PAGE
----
Is the optimal keyword density for content 1.0%, 2.0%, or higher? Actually, the answer is none of the above. Google’s Matt Cutts advises content marketers to write naturally, and worry more about creating something brilliant than how many times they incorporate their long tail keyword. If your copy seems unnatural or repetitive, your keyword density is definitely too high.
5. Do: Perform Competitive Analysis
Any successful marketing strategy should include an element of competitive analysis, which is regular research on how your company stacks up against other brands in your niche. That being said, it pays to be cautious on just how you research your competition’s SEO efforts. Google’s terms of service prohibit automated search queries from SEO tools, meaning you can’t rely on a piece of software to generate reports on whether you or your competitor are ranked better. The most ethical way to discover the information you need is manually. Sign out of your Google account to ensure your results aren’t skewed, and regularly check your competitions’ top rankings for key search terms.
6. Don’t: Hide Text
Prior to 2009, SEO was a bit like the wild west. One common tactic was hiding text and links by using a font that matched the page background, or through more complex methods. Hidden text is no longer smart, and it can get your page slammed with negative SEO. Google’s Matt Cutts was recently awarded an official patent for a tool that specializes in sniffing out hidden text.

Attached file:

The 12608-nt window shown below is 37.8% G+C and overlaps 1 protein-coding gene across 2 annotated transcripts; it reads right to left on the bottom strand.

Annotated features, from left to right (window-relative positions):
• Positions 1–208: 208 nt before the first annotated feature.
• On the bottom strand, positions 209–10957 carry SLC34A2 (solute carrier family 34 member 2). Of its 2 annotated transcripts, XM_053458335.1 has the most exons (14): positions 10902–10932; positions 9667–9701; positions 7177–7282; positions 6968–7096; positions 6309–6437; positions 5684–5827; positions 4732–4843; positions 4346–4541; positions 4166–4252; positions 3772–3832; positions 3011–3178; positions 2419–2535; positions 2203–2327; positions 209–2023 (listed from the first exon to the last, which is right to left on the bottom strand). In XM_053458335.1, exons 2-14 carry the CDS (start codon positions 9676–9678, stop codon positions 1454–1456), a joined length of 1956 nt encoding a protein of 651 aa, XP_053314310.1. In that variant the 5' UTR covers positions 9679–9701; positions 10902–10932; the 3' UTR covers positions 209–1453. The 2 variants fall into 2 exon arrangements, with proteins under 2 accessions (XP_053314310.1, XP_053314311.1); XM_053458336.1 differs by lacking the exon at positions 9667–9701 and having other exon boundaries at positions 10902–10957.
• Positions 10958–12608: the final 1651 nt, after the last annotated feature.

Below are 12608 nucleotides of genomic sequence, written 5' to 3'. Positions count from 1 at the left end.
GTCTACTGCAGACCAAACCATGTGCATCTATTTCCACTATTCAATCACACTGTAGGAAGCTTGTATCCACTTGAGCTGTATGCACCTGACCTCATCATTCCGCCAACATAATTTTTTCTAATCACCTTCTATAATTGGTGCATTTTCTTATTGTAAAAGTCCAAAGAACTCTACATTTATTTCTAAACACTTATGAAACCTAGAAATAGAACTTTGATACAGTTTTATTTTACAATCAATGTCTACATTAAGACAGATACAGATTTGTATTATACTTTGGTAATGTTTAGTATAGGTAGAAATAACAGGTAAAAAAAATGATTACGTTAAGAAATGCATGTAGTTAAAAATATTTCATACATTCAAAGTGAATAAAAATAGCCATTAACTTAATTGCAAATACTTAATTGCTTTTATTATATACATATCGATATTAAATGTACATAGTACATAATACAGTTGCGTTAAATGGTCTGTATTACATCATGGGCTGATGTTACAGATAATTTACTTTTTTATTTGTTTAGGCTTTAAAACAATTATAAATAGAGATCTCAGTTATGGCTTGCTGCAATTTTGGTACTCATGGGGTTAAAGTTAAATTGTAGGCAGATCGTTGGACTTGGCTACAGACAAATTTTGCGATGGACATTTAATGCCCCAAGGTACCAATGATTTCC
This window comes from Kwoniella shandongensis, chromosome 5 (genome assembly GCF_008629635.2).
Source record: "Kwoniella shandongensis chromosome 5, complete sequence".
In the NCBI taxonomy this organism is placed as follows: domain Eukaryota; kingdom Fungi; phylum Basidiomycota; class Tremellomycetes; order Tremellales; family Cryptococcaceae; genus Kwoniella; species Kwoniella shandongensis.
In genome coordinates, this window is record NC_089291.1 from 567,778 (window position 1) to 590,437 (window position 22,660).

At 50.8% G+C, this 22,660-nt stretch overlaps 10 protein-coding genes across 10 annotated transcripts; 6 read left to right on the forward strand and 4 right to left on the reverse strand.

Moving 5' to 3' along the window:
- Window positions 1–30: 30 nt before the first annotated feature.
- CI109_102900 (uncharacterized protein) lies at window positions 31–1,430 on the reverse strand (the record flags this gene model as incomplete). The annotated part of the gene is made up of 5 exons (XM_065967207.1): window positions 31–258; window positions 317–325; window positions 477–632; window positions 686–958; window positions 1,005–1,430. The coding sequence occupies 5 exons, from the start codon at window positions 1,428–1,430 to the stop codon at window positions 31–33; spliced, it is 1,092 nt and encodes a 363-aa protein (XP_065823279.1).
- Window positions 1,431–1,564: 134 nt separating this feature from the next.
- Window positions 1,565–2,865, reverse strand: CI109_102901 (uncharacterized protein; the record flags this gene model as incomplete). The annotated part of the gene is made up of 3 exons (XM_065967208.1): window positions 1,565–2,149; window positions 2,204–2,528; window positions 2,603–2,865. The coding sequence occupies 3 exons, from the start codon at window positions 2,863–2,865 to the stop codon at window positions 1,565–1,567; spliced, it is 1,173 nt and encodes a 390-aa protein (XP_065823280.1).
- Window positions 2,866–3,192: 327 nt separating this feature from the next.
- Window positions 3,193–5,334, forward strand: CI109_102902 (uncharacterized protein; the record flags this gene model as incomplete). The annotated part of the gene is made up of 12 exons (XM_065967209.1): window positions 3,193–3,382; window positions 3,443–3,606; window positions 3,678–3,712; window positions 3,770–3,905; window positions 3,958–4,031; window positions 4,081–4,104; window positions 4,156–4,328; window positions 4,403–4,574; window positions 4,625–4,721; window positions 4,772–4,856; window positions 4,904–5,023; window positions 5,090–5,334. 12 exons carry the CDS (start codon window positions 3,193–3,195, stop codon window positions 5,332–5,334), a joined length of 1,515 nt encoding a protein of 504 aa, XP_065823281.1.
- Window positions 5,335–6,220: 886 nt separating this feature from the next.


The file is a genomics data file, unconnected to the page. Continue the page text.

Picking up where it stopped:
7. Do: Title Your Images Correctly
Google, Bing, and Yahoo are pretty smart – but they’re not yet smart enough to index images. Instead, search engines rely on Alt Text for determining the intent of your image. Be sure to incorporate keywords into your image tags to avoid confusing search engines about the context of your content.
8. Don’t: Worry Too Much About Meta Tags
Is it true that marketers ruin everything? In the case of Meta Tags, it certainly is. Due to rampant abuse of meta data in years past, major search engines no longer rely on the information for indexing or ranking. It’s still prudent to include meta tags, because minor search engines use them, but don’t invest too much time and effort into the process.
9. Do: Pay Attention to Geography
15 Ways Sharp Content Creators Use (and Don’t Use) Keyword Strategy
Region doesn’t just affect the way people talk. It also affects the way people search. Whether you business is local, or targeting a specific market, it’s wise to use Google’s Keyword tool to filter your searches by location.
10. Don’t: Abuse Anchor Text